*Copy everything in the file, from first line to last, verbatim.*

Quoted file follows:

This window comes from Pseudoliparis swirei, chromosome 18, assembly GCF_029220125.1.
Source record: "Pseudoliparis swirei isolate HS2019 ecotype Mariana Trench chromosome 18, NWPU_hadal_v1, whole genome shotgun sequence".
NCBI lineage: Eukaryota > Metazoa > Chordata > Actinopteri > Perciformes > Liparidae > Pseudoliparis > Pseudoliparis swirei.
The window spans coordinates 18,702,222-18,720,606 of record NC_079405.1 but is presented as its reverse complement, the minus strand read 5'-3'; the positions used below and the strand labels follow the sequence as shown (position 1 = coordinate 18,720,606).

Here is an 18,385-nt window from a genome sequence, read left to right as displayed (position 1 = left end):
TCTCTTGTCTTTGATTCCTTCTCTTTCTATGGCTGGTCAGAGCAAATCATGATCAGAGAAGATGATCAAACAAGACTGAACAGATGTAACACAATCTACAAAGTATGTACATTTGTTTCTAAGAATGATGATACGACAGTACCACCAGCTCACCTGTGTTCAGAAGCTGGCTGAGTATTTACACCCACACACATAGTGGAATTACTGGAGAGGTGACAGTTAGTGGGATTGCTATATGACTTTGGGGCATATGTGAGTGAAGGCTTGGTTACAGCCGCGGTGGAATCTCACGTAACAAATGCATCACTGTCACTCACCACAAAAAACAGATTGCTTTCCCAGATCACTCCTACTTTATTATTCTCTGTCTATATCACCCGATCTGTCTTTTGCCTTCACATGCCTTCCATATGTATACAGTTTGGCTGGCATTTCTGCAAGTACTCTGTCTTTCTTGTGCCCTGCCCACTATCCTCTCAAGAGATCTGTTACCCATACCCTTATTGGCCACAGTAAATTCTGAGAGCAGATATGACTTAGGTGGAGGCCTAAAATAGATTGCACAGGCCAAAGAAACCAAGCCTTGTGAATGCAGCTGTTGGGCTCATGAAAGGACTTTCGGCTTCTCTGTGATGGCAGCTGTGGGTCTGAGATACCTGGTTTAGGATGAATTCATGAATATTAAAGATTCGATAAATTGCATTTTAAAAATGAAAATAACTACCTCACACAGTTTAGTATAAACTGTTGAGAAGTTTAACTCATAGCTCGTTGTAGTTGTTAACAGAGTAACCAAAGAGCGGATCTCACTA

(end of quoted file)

This window comes from Pseudoliparis swirei, chromosome 18, assembly GCF_029220125.1.
Source record: "Pseudoliparis swirei isolate HS2019 ecotype Mariana Trench chromosome 18, NWPU_hadal_v1, whole genome shotgun sequence".
NCBI lineage: Eukaryota > Metazoa > Chordata > Actinopteri > Perciformes > Liparidae > Pseudoliparis > Pseudoliparis swirei.
The window spans coordinates 18,702,222-18,720,606 of record NC_079405.1 but is presented as its reverse complement, the minus strand read 5'-3'; the positions used below and the strand labels follow the sequence as shown (position 1 = coordinate 18,720,606).

Here is an 18,385-nt window from a genome sequence, read left to right as displayed (position 1 = left end):
TCTCTTGTCTTTGATTCCTTCTCTTTCTATGGCTGGTCAGAGCAAATCATGATCAGAGAAGATGATCAAACAAGACTGAACAGATGTAACACAATCTACAAAGTATGTACATTTGTTTCTAAGAATGATGATACGACAGTACCACCAGCTCACCTGTGTTCAGAAGCTGGCTGAGTATTTACACCCACACACATAGTGGAATTACTGGAGAGGTGACAGTTAGTGGGATTGCTATATGACTTTGGGGCATATGTGAGTGAAGGCTTGGTTACAGCCGCGGTGGAATCTCACGTAACAAATGCATCACTGTCACTCACCACAAAAAACAGATTGCTTTCCCAGATCACTCCTACTTTATTATTCTCTGTCTATATCACCCGATCTGTCTTTTGCCTTCACATGCCTTCCATATGTATACAGTTTGGCTGGCATTTCTGCAAGTACTCTGTCTTTCTTGTGCCCTGCCCACTATCCTCTCAAGAGATCTGTTACCCATACCCTTATTGGCCACAGTAAATTCTGAGAGCAGATATGACTTAGGTGGAGGCCTAAAATAGATTGCACAGGCCAAAGAAACCAAGCCTTGTGAATGCAGCTGTTGGGCTCATGAAAGGACTTTCGGCTTCTCTGTGATGGCAGCTGTGGGTCTGAGATACCTGGTTTAGGATGAATTCATGAATATTAAAGATTCGATAAATTGCATTTTAAAAATGAAAATAACTACCTCACACAGTTTAGTATAAACTGTTGAGAAGTTTAACTCATAGCTCGTTGTAGTTGTTAACAGAGTAACCAAAGAGCGGATCTCACTA